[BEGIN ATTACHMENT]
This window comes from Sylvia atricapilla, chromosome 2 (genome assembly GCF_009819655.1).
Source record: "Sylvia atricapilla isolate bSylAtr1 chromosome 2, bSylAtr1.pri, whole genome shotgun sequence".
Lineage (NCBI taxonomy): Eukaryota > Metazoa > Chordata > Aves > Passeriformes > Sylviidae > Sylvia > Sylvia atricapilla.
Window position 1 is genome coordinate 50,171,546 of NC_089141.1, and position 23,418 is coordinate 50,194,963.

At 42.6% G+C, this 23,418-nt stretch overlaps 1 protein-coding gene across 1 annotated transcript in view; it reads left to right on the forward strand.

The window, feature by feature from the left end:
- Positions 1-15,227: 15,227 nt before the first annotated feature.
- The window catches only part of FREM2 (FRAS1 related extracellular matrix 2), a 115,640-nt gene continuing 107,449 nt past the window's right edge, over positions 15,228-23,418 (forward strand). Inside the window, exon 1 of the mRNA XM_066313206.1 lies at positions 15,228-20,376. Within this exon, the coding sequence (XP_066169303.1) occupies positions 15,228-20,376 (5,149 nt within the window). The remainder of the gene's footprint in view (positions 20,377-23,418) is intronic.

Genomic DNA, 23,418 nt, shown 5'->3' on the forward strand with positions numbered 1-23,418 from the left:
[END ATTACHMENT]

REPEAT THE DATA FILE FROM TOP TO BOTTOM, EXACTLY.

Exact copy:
This window comes from Sylvia atricapilla, chromosome 2 (genome assembly GCF_009819655.1).
Source record: "Sylvia atricapilla isolate bSylAtr1 chromosome 2, bSylAtr1.pri, whole genome shotgun sequence".
Lineage (NCBI taxonomy): Eukaryota > Metazoa > Chordata > Aves > Passeriformes > Sylviidae > Sylvia > Sylvia atricapilla.
Window position 1 is genome coordinate 50,171,546 of NC_089141.1, and position 23,418 is coordinate 50,194,963.

At 42.6% G+C, this 23,418-nt stretch overlaps 1 protein-coding gene across 1 annotated transcript in view; it reads left to right on the forward strand.

The window, feature by feature from the left end:
- Positions 1-15,227: 15,227 nt before the first annotated feature.
- The window catches only part of FREM2 (FRAS1 related extracellular matrix 2), a 115,640-nt gene continuing 107,449 nt past the window's right edge, over positions 15,228-23,418 (forward strand). Inside the window, exon 1 of the mRNA XM_066313206.1 lies at positions 15,228-20,376. Within this exon, the coding sequence (XP_066169303.1) occupies positions 15,228-20,376 (5,149 nt within the window). The remainder of the gene's footprint in view (positions 20,377-23,418) is intronic.

Genomic DNA, 23,418 nt, shown 5'->3' on the forward strand with positions numbered 1-23,418 from the left: